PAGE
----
Public Health Committee

File No.:


Bill No.:


PH Date:



March 9, 2004

Reference Change:





Public Health Committee



The purpose of the bill is to regulate the number of overtime hours a hospital nurse, as defined in the bill, may work. A nurse may volunteer for additional hours, but cannot be penalized for not accepting additional hours. The bill also sets certain provisions for times when this bill won't apply; surgical procedures, critical care units, times of public health or other institutional emergencies.


The Connecticut Department of Public Health submitted the following:

Sect 1(1) refers to a "nurse's aide registered pursuant to chapter 378a of the general statutes." This reference is unclear, as chapter 378a refers to nurse's aides working in nursing homes. It does not address individuals who are employed as nurse's aides or patient care aides in hospitals.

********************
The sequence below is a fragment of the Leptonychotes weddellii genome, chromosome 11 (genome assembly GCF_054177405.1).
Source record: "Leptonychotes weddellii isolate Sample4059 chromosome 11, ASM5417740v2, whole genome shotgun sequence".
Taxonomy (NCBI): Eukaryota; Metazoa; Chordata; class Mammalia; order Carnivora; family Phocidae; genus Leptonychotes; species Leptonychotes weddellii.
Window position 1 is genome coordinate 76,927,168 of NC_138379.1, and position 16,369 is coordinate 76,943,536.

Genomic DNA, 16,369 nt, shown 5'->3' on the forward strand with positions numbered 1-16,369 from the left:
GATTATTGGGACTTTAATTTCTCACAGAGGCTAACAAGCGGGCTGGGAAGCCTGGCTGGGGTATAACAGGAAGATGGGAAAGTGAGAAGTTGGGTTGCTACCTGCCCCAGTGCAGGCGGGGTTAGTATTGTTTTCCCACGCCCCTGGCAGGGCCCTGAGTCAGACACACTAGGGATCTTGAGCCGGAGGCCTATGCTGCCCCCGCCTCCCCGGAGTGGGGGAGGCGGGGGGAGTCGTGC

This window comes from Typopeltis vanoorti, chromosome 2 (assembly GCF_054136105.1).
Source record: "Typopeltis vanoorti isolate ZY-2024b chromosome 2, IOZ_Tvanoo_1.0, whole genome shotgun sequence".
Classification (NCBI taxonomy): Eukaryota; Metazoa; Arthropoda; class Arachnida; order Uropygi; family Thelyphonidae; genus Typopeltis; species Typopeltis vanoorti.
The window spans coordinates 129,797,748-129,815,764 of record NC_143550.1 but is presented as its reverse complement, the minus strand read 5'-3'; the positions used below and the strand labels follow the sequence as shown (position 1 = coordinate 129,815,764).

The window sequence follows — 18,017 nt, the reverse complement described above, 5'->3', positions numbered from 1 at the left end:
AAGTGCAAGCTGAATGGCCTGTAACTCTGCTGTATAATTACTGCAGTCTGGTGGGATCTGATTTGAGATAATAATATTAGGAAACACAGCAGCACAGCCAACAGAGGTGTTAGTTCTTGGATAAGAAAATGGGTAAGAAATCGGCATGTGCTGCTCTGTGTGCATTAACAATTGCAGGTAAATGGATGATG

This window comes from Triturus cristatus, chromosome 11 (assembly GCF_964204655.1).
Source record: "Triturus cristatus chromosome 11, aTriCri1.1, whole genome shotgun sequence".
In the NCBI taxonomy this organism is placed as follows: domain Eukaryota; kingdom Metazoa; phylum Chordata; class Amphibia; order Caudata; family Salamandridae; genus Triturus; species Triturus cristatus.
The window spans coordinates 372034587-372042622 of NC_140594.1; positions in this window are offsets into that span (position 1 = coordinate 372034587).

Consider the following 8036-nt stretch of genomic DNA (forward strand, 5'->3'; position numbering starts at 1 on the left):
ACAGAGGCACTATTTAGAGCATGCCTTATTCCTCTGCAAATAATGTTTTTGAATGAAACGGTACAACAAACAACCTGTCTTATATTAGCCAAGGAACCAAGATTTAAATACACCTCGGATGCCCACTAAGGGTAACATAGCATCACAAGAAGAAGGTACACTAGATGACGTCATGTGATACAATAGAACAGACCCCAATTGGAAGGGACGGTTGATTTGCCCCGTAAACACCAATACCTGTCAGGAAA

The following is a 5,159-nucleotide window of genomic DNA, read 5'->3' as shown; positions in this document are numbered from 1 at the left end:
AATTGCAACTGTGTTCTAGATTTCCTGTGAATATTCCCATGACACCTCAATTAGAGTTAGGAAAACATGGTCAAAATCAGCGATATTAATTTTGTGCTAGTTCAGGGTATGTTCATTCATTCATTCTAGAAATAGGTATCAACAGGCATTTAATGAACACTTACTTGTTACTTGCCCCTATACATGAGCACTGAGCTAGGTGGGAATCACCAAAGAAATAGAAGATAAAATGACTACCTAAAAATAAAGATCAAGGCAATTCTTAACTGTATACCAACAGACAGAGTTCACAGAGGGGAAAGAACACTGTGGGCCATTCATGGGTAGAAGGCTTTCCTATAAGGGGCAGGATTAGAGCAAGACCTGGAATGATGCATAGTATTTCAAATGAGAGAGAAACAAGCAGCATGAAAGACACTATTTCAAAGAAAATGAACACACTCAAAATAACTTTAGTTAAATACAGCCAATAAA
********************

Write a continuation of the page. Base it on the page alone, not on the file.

Lori Pelletier, Secretary-Treasurer of the CT AFL-CIO

Ms. Pelletier supports the proposal. Her testimony indicates that there is no nursing shortage in the United States, and that the shortage falls only on "bedside duty" nurses, mainly due to mandatory overtime. She notes that Danbury Hospital, through their collective bargaining agreement, does not require mandatory overtime. Ms. Pelletier would like to know if Danbury Hospital doesn't require mandatory overtime, why do other hospitals have no choice but to require it.

Ms. Pelletier also stated her concern about the familial relationship of nurses. Noting that the profession is mainly women, "many of whom are single mothers", there is a need for those nurses to be available to their children, otherwise incurring the cost of additional childcare and stress. It may put the mother/nurse in an unfortunate position of having to choose between being a responsible parent and leaving their desired profession. This would reduce the pool of available nurses, and further complicate the problem.

Joanne Chapin, Member, CT Quality of Care Advisory Board

RN at New Milford Hospital

Vice President of Health Care for AFT/CT